While our pelvises are at the center of our bodies, discussions about pelvic health are just starting to pop up around the margins of our consideration. As a dedicated pelvic floor physical therapist, I've been honored to guide numerous individuals towards improved pelvic well-being. Whether it's facilitating pain-free intimacy for someone or supporting postpartum mothers in regaining their strength, the depth and impact of pelvic floor therapy cannot be overstated.
In just a week, my practice might see a diverse array of cases: guiding a non-binary individual through cervical pain, supporting a postpartum mother feeling neglected by her OB/GYN, or assisting a cisgender man with rib pain against a backdrop of a complicated medical history. These varied encounters highlight the adaptability and essential nature of pelvic floor therapy.
One of the most common concerns that my patients come in with is difficulty participating in physical intimacy due to pain. As long as the patient is comfortable, no topic is off limits. There is no such thing as TMI in my office. We talk about positions, lubrication, hormones, and the overarching sentiment of safety during intimacy. The guiding principle? Let’s get you to your goals in a way that aligns with your life.
Sometimes that means exercises, either of the pelvic floor directly, or muscles in the systems it plays a role in. Kegels are a highly contested topic on the internet these days, but some of the best literature we have for improving pelvic floor muscle function looks at kegels, or pelvic floor muscle contractions. The most important consideration in kegel prescription is identifying the appropriate patient, and teaching them in a way that ensures a movement through the pelvic floor’s full range of motion. (My favorite cue is to have folks breathe in, trying to expand their ribs 360 degrees, and as they exhale, to think about picking up a marble with their vagina or rectum.)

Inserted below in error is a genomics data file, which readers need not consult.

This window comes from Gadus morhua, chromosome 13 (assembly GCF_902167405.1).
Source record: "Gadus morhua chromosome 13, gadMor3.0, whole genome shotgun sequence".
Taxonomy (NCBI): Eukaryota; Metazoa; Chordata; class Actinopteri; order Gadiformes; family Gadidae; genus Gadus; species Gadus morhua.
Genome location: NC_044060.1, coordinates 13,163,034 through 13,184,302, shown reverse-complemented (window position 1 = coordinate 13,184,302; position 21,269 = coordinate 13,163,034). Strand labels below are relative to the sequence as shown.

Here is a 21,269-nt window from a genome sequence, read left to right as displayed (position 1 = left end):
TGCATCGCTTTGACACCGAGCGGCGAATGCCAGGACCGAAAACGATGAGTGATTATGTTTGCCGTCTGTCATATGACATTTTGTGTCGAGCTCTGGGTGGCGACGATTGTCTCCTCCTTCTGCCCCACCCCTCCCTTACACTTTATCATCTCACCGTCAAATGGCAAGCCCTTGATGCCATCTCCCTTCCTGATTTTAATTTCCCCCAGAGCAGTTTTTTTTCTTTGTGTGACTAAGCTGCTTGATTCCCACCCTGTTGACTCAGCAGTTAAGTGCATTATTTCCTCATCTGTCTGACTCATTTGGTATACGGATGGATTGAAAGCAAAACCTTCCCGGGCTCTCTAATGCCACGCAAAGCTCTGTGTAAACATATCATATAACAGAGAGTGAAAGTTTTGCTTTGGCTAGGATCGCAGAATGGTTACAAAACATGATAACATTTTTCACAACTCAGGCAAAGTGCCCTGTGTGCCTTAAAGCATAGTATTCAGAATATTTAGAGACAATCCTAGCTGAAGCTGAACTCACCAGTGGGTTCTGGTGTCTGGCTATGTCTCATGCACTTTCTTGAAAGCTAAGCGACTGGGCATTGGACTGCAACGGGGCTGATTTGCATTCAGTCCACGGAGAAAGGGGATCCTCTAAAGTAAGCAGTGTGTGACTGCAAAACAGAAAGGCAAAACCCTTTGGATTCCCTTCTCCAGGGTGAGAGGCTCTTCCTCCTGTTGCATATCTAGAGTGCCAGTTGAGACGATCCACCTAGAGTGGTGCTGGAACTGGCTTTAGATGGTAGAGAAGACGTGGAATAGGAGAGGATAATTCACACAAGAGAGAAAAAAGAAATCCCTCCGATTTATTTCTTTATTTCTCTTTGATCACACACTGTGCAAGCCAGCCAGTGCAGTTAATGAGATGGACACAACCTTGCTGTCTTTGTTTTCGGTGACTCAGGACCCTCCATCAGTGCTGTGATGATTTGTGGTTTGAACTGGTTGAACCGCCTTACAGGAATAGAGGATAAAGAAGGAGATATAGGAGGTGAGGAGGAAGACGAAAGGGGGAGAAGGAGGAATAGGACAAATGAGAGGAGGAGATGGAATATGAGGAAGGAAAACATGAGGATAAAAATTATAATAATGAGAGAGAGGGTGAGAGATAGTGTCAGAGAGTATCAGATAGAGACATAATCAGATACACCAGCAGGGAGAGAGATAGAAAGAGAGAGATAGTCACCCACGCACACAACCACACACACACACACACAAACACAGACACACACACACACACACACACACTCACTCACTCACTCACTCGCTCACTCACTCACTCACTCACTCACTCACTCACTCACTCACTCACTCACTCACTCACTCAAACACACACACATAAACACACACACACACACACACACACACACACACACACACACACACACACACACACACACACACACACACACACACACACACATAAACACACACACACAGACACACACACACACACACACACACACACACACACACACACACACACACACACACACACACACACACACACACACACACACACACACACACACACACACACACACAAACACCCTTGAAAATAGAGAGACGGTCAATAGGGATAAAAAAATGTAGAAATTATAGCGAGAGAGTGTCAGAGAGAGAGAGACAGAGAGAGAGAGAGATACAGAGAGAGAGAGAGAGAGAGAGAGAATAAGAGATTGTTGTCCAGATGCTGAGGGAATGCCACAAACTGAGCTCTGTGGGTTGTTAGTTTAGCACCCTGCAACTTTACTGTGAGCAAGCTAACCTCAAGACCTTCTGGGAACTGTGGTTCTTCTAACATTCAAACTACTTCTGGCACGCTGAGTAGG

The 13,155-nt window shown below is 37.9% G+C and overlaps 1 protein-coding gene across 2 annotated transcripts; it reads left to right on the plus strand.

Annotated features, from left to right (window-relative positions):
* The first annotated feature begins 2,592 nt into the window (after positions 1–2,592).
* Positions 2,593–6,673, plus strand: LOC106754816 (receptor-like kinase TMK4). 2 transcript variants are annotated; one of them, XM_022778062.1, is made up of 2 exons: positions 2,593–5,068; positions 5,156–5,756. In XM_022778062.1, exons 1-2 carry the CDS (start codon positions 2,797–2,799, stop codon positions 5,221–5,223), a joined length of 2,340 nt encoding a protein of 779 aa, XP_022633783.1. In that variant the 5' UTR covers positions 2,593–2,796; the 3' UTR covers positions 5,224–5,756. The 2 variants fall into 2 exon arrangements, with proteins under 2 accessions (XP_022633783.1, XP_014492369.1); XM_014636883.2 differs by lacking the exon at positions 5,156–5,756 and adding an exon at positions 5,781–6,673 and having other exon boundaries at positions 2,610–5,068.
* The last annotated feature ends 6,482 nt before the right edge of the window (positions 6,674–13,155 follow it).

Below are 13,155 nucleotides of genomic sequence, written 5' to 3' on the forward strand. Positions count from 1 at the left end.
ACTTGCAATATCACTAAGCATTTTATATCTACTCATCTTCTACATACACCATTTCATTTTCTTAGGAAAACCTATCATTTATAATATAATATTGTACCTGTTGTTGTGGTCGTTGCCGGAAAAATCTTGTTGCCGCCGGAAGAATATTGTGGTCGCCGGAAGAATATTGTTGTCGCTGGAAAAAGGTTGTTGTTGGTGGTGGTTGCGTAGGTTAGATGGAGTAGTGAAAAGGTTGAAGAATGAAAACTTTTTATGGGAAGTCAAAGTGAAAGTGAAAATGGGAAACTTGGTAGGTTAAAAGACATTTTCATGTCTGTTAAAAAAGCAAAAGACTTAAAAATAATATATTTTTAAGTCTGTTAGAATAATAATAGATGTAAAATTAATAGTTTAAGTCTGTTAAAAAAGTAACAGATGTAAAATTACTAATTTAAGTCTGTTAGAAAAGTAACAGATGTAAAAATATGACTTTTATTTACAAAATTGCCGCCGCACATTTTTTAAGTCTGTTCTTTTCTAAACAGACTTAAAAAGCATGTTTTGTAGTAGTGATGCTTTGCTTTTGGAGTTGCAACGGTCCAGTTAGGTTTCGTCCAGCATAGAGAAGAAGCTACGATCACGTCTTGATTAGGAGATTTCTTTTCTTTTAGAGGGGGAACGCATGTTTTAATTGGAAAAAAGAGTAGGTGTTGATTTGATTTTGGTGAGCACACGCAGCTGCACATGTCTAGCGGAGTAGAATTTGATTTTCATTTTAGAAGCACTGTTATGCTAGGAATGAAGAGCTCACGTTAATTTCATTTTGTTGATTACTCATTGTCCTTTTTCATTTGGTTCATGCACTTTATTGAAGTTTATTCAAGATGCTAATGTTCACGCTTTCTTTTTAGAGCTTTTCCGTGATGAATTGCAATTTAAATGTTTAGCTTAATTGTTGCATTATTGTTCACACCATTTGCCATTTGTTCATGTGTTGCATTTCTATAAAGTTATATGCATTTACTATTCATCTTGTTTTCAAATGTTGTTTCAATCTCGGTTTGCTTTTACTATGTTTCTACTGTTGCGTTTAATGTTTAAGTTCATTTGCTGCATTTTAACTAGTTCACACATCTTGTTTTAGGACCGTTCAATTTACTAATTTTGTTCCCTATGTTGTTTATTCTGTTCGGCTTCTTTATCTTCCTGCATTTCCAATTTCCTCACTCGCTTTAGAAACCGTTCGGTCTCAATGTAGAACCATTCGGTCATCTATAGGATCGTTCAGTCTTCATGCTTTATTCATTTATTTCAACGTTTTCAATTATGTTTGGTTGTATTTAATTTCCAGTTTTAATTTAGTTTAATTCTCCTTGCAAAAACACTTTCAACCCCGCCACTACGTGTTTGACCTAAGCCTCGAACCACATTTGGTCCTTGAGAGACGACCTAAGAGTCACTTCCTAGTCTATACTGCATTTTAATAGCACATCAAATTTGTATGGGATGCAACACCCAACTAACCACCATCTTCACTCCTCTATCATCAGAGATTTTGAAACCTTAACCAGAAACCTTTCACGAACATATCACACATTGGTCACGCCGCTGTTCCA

Our interventions are sometimes the least impactful part of our treatment. I know you’ve had experiences where the way you delivered the intervention, the space you left for patients to tell you their story, and the support you provided during the visit were the aspects of care that helped the most. Trauma informed, inclusive, and affirming healthcare isn’t about being politically correct or extra nice. It’s about concrete skills that leave space for our patients’ nervous systems to do the hard work of healing. We know that language matters. Being intentional about the language we use and the way we use it is one more way to ensure we are providing the care that our patients deserve.
Ultimately, our discussions might span Kegels, inclusive care, or other facets of pelvic health, but our mission is unwavering: delivering empathetic, knowledgeable, and effective care to all.